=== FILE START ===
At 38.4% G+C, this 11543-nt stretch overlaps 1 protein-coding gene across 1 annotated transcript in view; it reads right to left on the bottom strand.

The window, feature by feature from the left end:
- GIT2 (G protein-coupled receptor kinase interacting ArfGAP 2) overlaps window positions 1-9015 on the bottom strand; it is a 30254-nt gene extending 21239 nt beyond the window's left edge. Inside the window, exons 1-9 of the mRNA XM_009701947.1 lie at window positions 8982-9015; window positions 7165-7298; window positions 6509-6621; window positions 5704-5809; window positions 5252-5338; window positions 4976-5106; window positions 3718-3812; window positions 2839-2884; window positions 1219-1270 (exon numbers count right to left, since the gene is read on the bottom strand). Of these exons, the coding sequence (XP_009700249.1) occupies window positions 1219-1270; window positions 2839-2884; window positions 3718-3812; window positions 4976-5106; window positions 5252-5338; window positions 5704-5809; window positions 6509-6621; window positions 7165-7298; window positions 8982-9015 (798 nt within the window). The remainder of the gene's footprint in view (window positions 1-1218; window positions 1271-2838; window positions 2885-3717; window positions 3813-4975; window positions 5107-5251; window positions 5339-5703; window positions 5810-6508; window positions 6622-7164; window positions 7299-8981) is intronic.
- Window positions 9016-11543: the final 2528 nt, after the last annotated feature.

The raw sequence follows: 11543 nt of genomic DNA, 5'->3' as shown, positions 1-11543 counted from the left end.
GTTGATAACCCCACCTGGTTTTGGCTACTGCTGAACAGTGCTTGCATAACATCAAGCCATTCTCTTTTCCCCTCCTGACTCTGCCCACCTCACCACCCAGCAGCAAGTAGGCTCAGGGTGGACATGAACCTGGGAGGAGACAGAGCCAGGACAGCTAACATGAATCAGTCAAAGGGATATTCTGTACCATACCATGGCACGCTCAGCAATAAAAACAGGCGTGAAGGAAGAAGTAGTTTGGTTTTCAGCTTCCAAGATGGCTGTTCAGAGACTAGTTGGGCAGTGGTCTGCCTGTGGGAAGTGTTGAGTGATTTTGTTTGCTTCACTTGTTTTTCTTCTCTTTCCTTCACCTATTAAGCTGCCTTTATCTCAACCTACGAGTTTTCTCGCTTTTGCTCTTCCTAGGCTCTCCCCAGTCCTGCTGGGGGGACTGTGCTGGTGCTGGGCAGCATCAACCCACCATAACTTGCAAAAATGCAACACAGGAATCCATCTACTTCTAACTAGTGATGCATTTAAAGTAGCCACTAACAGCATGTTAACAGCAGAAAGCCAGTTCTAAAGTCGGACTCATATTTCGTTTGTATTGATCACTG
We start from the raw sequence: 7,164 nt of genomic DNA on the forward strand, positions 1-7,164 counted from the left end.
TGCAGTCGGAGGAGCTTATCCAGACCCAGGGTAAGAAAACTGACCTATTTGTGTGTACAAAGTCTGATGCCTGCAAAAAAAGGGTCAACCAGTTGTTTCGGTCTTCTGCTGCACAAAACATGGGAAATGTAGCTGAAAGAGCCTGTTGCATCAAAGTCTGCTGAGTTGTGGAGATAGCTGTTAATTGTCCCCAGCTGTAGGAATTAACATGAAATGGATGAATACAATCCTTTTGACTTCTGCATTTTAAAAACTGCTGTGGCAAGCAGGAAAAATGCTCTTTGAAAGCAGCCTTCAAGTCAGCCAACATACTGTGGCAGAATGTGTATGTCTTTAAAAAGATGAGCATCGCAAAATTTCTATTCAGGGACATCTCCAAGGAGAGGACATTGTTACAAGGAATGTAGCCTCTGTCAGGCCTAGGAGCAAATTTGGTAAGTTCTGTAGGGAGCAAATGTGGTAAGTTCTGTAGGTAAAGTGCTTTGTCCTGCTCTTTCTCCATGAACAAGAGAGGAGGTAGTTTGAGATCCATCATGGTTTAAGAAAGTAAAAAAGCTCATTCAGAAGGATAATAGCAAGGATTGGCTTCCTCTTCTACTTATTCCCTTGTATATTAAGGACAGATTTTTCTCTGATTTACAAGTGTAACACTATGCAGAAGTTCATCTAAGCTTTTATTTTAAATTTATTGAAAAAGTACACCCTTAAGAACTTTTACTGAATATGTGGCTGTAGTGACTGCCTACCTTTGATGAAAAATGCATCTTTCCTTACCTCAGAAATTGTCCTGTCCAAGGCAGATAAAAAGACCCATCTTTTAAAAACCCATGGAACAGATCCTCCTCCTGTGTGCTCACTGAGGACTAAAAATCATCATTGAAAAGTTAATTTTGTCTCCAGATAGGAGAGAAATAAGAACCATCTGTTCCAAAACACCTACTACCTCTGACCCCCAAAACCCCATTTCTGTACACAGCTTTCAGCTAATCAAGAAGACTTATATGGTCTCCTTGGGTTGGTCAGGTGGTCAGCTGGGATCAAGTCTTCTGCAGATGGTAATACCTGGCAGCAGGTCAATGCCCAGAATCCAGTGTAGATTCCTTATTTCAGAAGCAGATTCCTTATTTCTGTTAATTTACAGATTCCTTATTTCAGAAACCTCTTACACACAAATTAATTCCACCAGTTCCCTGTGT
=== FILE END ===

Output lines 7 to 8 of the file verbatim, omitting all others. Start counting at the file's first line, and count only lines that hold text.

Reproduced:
We start from the raw sequence: 7,164 nt of genomic DNA on the forward strand, positions 1-7,164 counted from the left end.
TGCAGTCGGAGGAGCTTATCCAGACCCAGGGTAAGAAAACTGACCTATTTGTGTGTACAAAGTCTGATGCCTGCAAAAAAAGGGTCAACCAGTTGTTTCGGTCTTCTGCTGCACAAAACATGGGAAATGTAGCTGAAAGAGCCTGTTGCATCAAAGTCTGCTGAGTTGTGGAGATAGCTGTTAATTGTCCCCAGCTGTAGGAATTAACATGAAATGGATGAATACAATCCTTTTGACTTCTGCATTTTAAAAACTGCTGTGGCAAGCAGGAAAAATGCTCTTTGAAAGCAGCCTTCAAGTCAGCCAACATACTGTGGCAGAATGTGTATGTCTTTAAAAAGATGAGCATCGCAAAATTTCTATTCAGGGACATCTCCAAGGAGAGGACATTGTTACAAGGAATGTAGCCTCTGTCAGGCCTAGGAGCAAATTTGGTAAGTTCTGTAGGGAGCAAATGTGGTAAGTTCTGTAGGTAAAGTGCTTTGTCCTGCTCTTTCTCCATGAACAAGAGAGGAGGTAGTTTGAGATCCATCATGGTTTAAGAAAGTAAAAAAGCTCATTCAGAAGGATAATAGCAAGGATTGGCTTCCTCTTCTACTTATTCCCTTGTATATTAAGGACAGATTTTTCTCTGATTTACAAGTGTAACACTATGCAGAAGTTCATCTAAGCTTTTATTTTAAATTTATTGAAAAAGTACACCCTTAAGAACTTTTACTGAATATGTGGCTGTAGTGACTGCCTACCTTTGATGAAAAATGCATCTTTCCTTACCTCAGAAATTGTCCTGTCCAAGGCAGATAAAAAGACCCATCTTTTAAAAACCCATGGAACAGATCCTCCTCCTGTGTGCTCACTGAGGACTAAAAATCATCATTGAAAAGTTAATTTTGTCTCCAGATAGGAGAGAAATAAGAACCATCTGTTCCAAAACACCTACTACCTCTGACCCCCAAAACCCCATTTCTGTACACAGCTTTCAGCTAATCAAGAAGACTTATATGGTCTCCTTGGGTTGGTCAGGTGGTCAGCTGGGATCAAGTCTTCTGCAGATGGTAATACCTGGCAGCAGGTCAATGCCCAGAATCCAGTGTAGATTCCTTATTTCAGAAGCAGATTCCTTATTTCTGTTAATTTACAGATTCCTTATTTCAGAAACCTCTTACACACAAATTAATTCCACCAGTTCCCTGTGT